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  7. Thanks, you put it really well. I even do often like other people's kids, but I still agree. Of course sometimes you want to get together with a friend, not your friend plus a couple of other (rather short-attention spanned, rather demanding) people.

    It's weird that we're often expected to feel an immediate love for and connection with people we don't know if they're children (especially if you're a women; men are sometimes forgiven for this). It's a bit insulting to kids, even, like they aren't individuals that you have individual relationships with.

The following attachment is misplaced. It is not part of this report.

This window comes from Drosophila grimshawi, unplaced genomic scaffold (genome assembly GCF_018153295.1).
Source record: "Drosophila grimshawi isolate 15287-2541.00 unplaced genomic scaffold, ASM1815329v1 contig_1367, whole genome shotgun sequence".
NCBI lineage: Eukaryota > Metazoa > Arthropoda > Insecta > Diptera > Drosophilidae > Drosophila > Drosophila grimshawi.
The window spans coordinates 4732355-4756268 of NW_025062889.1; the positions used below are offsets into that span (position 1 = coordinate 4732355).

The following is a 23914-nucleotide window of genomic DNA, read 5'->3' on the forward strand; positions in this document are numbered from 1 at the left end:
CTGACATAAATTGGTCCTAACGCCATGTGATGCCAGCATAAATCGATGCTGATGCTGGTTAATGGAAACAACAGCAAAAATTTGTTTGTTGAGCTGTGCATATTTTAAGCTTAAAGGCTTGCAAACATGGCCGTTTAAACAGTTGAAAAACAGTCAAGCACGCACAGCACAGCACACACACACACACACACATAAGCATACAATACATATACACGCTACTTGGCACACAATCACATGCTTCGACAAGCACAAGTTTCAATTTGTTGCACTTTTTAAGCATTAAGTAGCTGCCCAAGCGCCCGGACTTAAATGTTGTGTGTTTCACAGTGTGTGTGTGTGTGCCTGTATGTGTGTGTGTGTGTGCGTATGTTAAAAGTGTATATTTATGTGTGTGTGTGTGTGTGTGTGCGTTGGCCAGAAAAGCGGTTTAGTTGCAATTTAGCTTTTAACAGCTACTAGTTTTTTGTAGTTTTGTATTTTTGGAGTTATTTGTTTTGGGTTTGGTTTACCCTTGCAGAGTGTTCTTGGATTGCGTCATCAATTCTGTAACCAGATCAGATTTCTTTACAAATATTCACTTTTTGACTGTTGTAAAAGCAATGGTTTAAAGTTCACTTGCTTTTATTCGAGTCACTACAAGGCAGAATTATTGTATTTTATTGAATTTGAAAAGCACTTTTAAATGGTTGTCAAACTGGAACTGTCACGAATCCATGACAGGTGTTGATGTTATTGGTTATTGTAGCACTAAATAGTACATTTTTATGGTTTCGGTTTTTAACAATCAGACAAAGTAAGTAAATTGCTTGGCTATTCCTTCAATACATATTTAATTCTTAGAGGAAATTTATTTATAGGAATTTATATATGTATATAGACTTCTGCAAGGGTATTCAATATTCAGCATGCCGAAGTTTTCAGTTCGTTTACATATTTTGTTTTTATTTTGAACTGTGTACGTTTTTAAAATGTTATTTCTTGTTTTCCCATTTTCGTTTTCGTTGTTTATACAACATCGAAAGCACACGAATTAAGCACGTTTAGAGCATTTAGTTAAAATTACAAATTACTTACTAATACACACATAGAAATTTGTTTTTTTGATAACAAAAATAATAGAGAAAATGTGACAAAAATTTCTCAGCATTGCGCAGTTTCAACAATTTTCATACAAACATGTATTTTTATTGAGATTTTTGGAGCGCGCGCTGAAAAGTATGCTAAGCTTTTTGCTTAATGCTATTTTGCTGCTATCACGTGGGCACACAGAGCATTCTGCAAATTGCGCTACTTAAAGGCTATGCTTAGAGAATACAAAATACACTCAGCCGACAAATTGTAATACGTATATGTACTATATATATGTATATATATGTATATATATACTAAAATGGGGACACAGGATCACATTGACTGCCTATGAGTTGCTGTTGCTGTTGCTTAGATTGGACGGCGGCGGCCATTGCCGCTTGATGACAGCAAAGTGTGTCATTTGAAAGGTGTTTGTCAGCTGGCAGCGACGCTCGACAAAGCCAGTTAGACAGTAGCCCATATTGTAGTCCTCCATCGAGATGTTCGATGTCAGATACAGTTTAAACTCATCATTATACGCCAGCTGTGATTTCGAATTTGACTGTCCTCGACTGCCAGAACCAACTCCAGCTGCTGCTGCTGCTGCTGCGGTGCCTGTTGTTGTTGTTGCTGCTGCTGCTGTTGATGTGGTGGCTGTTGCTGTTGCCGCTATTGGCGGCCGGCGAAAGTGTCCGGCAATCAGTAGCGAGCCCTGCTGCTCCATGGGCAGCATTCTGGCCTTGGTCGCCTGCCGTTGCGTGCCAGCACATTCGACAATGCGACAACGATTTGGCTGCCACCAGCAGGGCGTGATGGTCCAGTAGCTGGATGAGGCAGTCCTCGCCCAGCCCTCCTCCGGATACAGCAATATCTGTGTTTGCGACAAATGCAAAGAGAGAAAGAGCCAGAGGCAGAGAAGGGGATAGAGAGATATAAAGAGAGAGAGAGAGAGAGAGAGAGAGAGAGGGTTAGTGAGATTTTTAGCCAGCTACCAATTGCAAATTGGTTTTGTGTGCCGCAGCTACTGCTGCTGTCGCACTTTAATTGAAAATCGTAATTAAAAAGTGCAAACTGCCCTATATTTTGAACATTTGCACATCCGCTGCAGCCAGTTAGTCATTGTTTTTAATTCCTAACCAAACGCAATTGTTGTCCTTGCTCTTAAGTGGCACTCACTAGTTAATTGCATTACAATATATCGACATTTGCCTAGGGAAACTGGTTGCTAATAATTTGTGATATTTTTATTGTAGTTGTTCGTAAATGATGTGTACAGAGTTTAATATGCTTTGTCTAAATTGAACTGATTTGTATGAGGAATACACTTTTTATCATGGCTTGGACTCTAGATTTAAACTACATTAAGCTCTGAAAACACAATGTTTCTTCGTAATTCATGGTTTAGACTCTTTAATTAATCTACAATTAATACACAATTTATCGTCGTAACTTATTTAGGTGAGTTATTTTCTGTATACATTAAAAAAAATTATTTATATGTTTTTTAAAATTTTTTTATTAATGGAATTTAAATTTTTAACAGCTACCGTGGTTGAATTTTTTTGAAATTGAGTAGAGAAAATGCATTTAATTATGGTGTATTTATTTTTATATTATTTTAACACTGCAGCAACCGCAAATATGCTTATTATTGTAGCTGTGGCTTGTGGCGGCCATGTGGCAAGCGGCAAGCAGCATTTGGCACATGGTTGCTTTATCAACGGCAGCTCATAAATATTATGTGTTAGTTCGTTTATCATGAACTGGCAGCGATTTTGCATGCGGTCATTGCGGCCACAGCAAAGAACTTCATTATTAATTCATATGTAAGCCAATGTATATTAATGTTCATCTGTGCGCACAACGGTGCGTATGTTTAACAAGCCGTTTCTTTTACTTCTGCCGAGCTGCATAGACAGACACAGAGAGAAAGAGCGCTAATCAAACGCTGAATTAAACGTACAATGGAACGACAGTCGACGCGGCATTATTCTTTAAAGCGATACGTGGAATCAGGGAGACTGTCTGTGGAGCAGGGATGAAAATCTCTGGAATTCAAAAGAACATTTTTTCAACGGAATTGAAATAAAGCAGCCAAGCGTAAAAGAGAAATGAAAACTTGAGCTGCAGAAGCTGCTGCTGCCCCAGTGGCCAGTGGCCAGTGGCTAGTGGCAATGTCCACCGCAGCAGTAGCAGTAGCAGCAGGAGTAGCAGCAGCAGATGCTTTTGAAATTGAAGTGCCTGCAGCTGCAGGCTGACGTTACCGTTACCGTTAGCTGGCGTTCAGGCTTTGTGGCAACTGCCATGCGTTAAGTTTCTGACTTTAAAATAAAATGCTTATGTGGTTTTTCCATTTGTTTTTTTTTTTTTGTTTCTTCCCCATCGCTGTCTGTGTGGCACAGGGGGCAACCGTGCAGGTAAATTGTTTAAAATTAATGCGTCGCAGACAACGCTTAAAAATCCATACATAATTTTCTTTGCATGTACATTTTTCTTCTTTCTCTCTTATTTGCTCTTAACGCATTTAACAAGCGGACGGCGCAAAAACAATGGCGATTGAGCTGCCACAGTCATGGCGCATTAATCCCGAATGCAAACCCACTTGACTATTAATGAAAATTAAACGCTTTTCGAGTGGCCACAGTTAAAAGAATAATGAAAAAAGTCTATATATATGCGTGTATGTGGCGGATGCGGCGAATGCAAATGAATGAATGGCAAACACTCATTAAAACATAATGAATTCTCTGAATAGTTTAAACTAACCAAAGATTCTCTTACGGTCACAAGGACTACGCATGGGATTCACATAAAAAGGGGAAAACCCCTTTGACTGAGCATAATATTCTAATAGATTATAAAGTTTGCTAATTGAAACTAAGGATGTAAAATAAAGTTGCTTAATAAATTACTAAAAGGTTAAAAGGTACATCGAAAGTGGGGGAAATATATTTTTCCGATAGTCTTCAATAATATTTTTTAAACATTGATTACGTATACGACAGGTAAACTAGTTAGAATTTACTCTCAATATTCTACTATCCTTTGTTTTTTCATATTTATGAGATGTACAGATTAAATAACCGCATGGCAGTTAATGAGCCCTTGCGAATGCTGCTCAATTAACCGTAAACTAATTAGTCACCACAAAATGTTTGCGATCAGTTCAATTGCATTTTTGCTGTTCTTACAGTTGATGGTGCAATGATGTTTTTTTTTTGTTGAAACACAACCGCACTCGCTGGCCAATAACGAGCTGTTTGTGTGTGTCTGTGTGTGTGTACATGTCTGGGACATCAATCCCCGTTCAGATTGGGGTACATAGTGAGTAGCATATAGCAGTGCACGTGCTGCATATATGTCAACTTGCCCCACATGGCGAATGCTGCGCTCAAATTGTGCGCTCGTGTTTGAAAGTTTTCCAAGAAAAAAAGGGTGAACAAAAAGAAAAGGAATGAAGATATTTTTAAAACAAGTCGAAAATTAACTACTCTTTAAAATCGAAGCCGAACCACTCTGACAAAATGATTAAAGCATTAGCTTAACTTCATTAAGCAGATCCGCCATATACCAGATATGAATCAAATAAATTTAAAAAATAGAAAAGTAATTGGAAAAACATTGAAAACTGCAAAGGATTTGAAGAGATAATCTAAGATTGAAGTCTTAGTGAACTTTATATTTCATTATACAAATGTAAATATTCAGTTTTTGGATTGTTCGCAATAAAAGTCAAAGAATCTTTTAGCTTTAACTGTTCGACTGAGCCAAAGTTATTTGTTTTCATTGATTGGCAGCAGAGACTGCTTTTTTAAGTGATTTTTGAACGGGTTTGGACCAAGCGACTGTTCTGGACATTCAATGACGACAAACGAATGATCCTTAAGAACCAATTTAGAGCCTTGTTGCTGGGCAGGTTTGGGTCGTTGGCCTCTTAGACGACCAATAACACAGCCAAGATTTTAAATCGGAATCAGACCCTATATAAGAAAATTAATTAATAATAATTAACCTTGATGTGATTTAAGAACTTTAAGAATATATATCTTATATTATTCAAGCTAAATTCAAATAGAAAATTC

You wouldn't ask someone if they liked 'people' or not, normally. You'd assume that they loved their family and close friends, liked many others, disliked certain people, and found a lot of strangers to be kind of indistinguishable from each other. Not that I would want to see a stranger hurt or anything - I care to that extent, but it's true that a lot of the time I'm just not hugely interested in strangers.

    So why is it so hard to think of children as people, too?

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  8. It's so true I personally avoid sitting near kids on public transport - I mean I'm going to see plenty of my own kids when I get home from work so why make my commute worse

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  9. I have just finished reading Bad Cook which I loved and was feeling a bit bereft so it was good to have a reciperifle to read and these sound delicious.